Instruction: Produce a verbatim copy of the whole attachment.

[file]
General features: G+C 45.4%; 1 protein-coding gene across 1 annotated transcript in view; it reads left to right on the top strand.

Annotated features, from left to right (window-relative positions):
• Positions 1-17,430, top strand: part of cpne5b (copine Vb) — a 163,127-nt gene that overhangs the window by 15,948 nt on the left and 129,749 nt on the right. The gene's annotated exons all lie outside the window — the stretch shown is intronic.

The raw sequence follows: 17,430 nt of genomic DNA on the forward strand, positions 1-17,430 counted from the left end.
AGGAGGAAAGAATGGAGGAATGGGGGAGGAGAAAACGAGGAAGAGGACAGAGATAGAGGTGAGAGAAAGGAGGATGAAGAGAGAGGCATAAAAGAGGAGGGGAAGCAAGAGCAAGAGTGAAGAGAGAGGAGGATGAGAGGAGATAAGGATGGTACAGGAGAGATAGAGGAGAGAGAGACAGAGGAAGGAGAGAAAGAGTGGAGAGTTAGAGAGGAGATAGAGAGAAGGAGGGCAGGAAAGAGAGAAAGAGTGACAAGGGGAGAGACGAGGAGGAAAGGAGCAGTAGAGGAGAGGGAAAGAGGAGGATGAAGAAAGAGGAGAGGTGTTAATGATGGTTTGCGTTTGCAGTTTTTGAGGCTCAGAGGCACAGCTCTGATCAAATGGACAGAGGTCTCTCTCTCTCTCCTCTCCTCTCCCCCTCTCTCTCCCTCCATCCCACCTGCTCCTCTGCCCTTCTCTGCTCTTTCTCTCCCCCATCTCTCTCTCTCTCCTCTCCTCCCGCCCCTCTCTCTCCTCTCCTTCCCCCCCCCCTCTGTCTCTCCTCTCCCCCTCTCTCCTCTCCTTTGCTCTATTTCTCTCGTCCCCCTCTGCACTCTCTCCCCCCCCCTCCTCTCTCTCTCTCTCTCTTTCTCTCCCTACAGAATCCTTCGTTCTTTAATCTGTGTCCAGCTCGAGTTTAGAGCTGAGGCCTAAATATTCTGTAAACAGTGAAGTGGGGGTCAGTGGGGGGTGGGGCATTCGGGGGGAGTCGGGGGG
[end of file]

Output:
General features: G+C 45.4%; 1 protein-coding gene across 1 annotated transcript in view; it reads left to right on the top strand.

Annotated features, from left to right (window-relative positions):
• Positions 1-17,430, top strand: part of cpne5b (copine Vb) — a 163,127-nt gene that overhangs the window by 15,948 nt on the left and 129,749 nt on the right. The gene's annotated exons all lie outside the window — the stretch shown is intronic.

The raw sequence follows: 17,430 nt of genomic DNA on the forward strand, positions 1-17,430 counted from the left end.
AGGAGGAAAGAATGGAGGAATGGGGGAGGAGAAAACGAGGAAGAGGACAGAGATAGAGGTGAGAGAAAGGAGGATGAAGAGAGAGGCATAAAAGAGGAGGGGAAGCAAGAGCAAGAGTGAAGAGAGAGGAGGATGAGAGGAGATAAGGATGGTACAGGAGAGATAGAGGAGAGAGAGACAGAGGAAGGAGAGAAAGAGTGGAGAGTTAGAGAGGAGATAGAGAGAAGGAGGGCAGGAAAGAGAGAAAGAGTGACAAGGGGAGAGACGAGGAGGAAAGGAGCAGTAGAGGAGAGGGAAAGAGGAGGATGAAGAAAGAGGAGAGGTGTTAATGATGGTTTGCGTTTGCAGTTTTTGAGGCTCAGAGGCACAGCTCTGATCAAATGGACAGAGGTCTCTCTCTCTCTCCTCTCCTCTCCCCCTCTCTCTCCCTCCATCCCACCTGCTCCTCTGCCCTTCTCTGCTCTTTCTCTCCCCCATCTCTCTCTCTCTCCTCTCCTCCCGCCCCTCTCTCTCCTCTCCTTCCCCCCCCCCTCTGTCTCTCCTCTCCCCCTCTCTCCTCTCCTTTGCTCTATTTCTCTCGTCCCCCTCTGCACTCTCTCCCCCCCCCTCCTCTCTCTCTCTCTCTCTTTCTCTCCCTACAGAATCCTTCGTTCTTTAATCTGTGTCCAGCTCGAGTTTAGAGCTGAGGCCTAAATATTCTGTAAACAGTGAAGTGGGGGTCAGTGGGGGGTGGGGCATTCGGGGGGAGTCGGGGGG